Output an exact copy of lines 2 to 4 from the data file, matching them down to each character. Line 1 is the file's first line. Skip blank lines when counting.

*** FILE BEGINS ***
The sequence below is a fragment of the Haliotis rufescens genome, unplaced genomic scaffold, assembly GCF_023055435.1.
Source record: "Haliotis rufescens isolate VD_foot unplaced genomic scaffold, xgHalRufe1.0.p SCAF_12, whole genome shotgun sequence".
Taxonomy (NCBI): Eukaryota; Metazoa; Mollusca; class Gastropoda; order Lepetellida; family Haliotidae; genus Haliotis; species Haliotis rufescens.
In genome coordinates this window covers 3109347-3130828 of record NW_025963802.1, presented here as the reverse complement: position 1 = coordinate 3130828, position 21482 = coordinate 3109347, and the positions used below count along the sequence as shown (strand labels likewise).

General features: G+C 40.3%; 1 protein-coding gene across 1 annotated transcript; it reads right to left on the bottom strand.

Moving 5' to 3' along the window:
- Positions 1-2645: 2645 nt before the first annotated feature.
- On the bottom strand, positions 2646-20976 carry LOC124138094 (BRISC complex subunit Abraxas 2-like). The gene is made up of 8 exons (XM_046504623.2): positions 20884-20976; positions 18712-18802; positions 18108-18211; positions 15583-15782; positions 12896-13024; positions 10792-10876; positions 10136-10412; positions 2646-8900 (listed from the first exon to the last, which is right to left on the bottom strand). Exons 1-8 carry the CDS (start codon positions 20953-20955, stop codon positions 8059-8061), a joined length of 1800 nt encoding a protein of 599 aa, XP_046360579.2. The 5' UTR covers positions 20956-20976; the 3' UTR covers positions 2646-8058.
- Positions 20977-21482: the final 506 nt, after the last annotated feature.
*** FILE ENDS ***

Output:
Source record: "Haliotis rufescens isolate VD_foot unplaced genomic scaffold, xgHalRufe1.0.p SCAF_12, whole genome shotgun sequence".
Taxonomy (NCBI): Eukaryota; Metazoa; Mollusca; class Gastropoda; order Lepetellida; family Haliotidae; genus Haliotis; species Haliotis rufescens.
In genome coordinates this window covers 3109347-3130828 of record NW_025963802.1, presented here as the reverse complement: position 1 = coordinate 3130828, position 21482 = coordinate 3109347, and the positions used below count along the sequence as shown (strand labels likewise).